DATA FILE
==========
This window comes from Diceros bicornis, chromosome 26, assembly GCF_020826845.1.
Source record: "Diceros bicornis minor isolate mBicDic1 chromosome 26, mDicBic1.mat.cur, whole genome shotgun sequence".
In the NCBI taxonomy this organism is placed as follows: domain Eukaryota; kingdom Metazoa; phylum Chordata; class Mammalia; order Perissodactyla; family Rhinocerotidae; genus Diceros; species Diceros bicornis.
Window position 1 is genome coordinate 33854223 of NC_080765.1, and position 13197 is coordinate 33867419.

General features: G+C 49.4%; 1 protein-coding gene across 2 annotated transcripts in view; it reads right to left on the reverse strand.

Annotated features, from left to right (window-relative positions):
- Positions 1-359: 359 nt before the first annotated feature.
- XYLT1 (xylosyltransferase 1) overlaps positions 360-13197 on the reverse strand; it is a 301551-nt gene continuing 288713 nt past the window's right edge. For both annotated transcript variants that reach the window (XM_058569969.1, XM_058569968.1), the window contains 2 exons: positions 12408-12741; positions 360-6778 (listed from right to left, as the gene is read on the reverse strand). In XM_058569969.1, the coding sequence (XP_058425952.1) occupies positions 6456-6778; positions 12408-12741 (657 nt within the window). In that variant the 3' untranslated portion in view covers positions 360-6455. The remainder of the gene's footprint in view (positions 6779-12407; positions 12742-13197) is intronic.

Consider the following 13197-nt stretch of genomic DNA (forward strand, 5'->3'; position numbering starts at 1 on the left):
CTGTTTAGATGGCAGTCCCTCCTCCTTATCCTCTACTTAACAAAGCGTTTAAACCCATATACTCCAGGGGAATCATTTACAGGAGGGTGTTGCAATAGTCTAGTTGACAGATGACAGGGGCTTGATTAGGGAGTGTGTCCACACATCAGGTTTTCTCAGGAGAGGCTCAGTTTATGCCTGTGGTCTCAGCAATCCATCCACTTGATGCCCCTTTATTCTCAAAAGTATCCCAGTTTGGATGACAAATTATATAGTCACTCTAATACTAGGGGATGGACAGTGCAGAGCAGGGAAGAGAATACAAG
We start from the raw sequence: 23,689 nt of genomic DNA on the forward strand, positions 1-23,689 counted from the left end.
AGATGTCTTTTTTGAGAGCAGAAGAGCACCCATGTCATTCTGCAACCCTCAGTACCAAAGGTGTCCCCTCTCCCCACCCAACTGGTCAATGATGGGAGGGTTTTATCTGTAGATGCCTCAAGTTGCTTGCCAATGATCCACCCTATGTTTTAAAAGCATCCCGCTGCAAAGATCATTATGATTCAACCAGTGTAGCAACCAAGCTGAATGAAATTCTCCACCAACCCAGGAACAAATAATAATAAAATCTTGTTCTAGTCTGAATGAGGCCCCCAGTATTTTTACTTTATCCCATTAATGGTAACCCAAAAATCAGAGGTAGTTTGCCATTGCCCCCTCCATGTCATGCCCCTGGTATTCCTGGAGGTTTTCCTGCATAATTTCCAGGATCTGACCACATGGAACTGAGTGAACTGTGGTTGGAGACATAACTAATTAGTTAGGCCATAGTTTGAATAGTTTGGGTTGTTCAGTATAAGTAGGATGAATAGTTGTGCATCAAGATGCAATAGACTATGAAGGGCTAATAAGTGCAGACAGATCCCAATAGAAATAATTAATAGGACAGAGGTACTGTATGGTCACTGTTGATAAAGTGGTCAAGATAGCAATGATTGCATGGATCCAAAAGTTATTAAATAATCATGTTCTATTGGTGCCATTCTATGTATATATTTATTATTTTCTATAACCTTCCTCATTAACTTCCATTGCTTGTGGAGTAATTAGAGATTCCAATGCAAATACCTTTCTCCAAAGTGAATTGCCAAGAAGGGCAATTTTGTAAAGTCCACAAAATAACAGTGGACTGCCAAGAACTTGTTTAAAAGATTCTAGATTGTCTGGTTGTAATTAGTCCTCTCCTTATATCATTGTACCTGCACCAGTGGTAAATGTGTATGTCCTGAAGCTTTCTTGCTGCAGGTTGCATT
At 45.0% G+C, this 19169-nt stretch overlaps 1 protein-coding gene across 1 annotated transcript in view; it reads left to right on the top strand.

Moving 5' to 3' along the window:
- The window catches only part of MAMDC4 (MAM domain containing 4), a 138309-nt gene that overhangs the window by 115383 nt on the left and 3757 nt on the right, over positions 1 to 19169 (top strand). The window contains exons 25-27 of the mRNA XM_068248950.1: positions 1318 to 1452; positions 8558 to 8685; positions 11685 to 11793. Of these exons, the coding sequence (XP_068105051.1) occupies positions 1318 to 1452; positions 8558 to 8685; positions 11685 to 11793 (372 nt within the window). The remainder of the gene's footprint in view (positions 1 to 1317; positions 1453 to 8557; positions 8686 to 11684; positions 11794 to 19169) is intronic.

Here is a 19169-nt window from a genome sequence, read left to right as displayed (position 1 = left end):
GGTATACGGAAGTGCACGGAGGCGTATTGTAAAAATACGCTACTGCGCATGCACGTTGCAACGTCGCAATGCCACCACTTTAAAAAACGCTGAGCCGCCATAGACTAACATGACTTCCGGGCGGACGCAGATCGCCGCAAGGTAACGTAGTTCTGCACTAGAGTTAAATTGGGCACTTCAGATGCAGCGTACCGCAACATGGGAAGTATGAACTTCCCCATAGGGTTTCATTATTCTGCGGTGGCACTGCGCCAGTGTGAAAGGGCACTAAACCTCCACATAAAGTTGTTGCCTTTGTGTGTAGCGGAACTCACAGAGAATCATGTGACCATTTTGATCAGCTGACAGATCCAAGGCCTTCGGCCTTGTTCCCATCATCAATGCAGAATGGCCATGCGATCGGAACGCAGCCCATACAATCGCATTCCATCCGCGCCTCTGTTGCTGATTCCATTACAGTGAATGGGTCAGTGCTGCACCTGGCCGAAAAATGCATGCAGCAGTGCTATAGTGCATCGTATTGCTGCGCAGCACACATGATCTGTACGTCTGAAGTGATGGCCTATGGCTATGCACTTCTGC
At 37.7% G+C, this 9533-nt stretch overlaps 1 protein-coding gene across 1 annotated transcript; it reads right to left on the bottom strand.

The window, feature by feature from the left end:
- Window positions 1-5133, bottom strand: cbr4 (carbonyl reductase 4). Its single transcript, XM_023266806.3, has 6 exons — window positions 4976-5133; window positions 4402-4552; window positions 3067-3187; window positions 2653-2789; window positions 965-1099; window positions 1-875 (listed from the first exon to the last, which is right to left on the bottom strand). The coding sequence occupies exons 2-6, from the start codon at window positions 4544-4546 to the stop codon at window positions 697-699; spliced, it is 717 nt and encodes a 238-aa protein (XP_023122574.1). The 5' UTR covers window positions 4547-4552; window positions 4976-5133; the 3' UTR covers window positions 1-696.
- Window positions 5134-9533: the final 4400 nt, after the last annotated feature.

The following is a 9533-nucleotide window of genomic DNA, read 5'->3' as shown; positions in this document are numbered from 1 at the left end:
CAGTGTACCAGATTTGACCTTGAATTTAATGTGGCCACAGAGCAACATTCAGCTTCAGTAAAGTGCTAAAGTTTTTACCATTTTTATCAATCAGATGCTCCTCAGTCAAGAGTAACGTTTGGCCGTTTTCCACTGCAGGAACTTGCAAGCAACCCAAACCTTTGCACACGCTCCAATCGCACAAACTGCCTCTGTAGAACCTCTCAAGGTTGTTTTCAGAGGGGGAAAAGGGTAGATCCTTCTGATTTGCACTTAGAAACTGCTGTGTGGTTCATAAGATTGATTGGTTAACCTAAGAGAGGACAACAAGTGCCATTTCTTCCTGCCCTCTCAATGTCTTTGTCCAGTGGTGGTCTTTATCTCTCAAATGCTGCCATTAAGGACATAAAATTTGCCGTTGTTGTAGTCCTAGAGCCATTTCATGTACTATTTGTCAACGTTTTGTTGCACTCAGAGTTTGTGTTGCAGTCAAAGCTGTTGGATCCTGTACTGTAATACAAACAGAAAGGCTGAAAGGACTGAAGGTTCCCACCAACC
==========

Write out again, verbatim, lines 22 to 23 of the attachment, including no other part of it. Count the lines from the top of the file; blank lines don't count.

The following is a 9533-nucleotide window of genomic DNA, read 5'->3' as shown; positions in this document are numbered from 1 at the left end:
CAGTGTACCAGATTTGACCTTGAATTTAATGTGGCCACAGAGCAACATTCAGCTTCAGTAAAGTGCTAAAGTTTTTACCATTTTTATCAATCAGATGCTCCTCAGTCAAGAGTAACGTTTGGCCGTTTTCCACTGCAGGAACTTGCAAGCAACCCAAACCTTTGCACACGCTCCAATCGCACAAACTGCCTCTGTAGAACCTCTCAAGGTTGTTTTCAGAGGGGGAAAAGGGTAGATCCTTCTGATTTGCACTTAGAAACTGCTGTGTGGTTCATAAGATTGATTGGTTAACCTAAGAGAGGACAACAAGTGCCATTTCTTCCTGCCCTCTCAATGTCTTTGTCCAGTGGTGGTCTTTATCTCTCAAATGCTGCCATTAAGGACATAAAATTTGCCGTTGTTGTAGTCCTAGAGCCATTTCATGTACTATTTGTCAACGTTTTGTTGCACTCAGAGTTTGTGTTGCAGTCAAAGCTGTTGGATCCTGTACTGTAATACAAACAGAAAGGCTGAAAGGACTGAAGGTTCCCACCAACC